Robin Hood is back on the big screen in his umpteenth adaptation and he’s not only fighting social injustice by robbing the rich and giving to the poor, he’s fighting it by forcing English King John the cruel to sign the Magna Carta. More on that later. For now, let’s stick with the redistribution of wealth by banditry.
People love that idea. And because they do, Robin has had a massive influence on popular culture because the implicit anti-establishment message in his story can be used as a device to criticize society or sell almost any social movement, legislation or outright criminal activity in modern societies that have no relation to the brutal feudal times in which his legend originated. The result, the Sherwood Forest outlaw can be anything one wants him to be.
A Robin who “robs the rich to give to the poor” can be that mythical Marxist revolutionary or populist hero righting the wrongs of capitalism for the oppressed proletariat — even if he happens to be nothing more than a mass murderer like Che Guevara:
or a common one like Jesse James
or the 1930s bank robber Pretty Boy Floyd
Many a starving farmer
The same old story told
How the outlaw paid their mortgage
And saved their little homes
Looked at another way, a Robin who’s robbin’ the rich of onerous taxes they have forced on productive workers to support their bloated government might be one of Grover Norquist’s Americans for Tax Reform conservatives.
Toss in Robin’s opposition to the oppressive King John, who has usurped the crown of his brother Richard I and sicced ye Sheriff of Nottingham on those who question his authority to enact ruinous taxes, and you have the makings of America’s revolutionaries who went to war over the legitimacy of British taxation sans representation.
Emphasize the ruling Norman oppression of conquered Saxons that is themed in Ivanhoe, the 1800s Sir Walter Scott book that popularized the Robin Hood character in the first place, and you’ve got a story about racism and intolerance even if Al Sharpton wouldn’t agree ’cause they’re all white folks.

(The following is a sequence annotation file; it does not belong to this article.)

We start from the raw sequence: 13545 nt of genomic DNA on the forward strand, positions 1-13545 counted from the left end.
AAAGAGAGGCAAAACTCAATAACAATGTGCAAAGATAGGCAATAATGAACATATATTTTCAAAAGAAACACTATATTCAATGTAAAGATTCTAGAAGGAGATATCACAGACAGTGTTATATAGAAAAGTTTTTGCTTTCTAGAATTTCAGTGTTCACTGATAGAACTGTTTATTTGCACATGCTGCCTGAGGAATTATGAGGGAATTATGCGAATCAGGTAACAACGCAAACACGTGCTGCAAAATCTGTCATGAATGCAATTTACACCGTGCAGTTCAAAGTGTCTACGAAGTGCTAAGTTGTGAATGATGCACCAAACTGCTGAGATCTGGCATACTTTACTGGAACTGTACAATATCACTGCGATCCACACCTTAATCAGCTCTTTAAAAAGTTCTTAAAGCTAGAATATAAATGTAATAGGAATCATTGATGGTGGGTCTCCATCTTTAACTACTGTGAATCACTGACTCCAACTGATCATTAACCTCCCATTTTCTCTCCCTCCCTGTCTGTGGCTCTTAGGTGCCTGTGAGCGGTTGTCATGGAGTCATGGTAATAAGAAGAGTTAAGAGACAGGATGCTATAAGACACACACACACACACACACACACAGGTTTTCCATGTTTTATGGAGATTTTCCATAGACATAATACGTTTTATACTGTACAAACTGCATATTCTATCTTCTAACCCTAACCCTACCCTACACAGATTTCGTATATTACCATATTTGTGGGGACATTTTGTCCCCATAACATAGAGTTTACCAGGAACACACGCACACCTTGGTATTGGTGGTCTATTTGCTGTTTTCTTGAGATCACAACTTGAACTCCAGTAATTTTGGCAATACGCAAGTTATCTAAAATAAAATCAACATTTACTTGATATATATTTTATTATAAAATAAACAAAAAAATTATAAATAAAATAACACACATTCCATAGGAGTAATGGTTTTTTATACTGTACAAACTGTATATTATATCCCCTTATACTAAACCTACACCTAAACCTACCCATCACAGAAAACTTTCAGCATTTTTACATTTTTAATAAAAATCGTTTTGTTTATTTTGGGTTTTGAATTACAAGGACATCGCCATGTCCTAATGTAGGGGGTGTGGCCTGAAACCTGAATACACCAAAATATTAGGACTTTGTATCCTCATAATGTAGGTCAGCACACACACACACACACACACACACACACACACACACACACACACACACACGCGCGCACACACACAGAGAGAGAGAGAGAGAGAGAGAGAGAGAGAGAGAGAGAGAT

That’s why different versions of the story among the scads that have been filmed through the years have been used by their makers to touch different cultural nerves.
I grew up watching “The Adventures of Robin Hood,” starring Richard Greene during the 50s without ever realizing its stories about the exploitation of serfs and ill gotten capitalist wealth were written by blacklisted communist Hollywood writers who were spreading Soviet agitprop.
Neither did I know that Robin’s paranoia about betrayal to the authorities was what the pseudonymed writers of those stories worried about lest their propaganda jig be up. “The Adventures of Robin Hood gave us plenty of opportunities to comment on issues and institutions in Eisenhower-era America,” admitted writer Ring Lardner, Jr.
“The Story of Robin Hood and his Merrie Men” was also done during the 50s but its maker, the anti-communist Walt Disney, emphasized the ruinous taxation imposed by a totalitarian King John at a time when America’s top bracket was 90%.
1938’s “The Adventures of Robin Hood” starring Errol Flynn is the only version I’ve seen that really focuses on the oppression of the Saxons by the French speaking (yes, you read that right) Norman rulers who won the Battle of Hastings.
The Normans were really French speaking Vikings. And the England William of Normandy and his cousin Gauthier Giffard fashioned was one in which the Saxons and other subjugated peoples like the Welsh sucked hind teat in ways we today cannot begin to imagine. Against that blackness, robbing those who had taxed the common man to the edge of existence in many cases was both moral and necessary.
Over time, Norman nobles started getting the short end of the stick. That boiled over under the harsh and inept rule of King John (known as “Soft Sword” for his military incompetence) to the point that the barons forced John to sign a bill of rights against absolute royal power known as the Magna Carta.
What I’ve never seen depicted is that those rights only applied to the nobility, that John refused to honor them, that he had the leaders of the Magna Carta barons killed, and that England plunged into years of bloody war between the barons and the king.
Did Robin Hood really exist? Certainly not as he’s been portrayed — if at all. But that doesn’t really matter, because the real importance of Robin Hood is that he’s an inspiration for taking a stand against injustice however one defines it.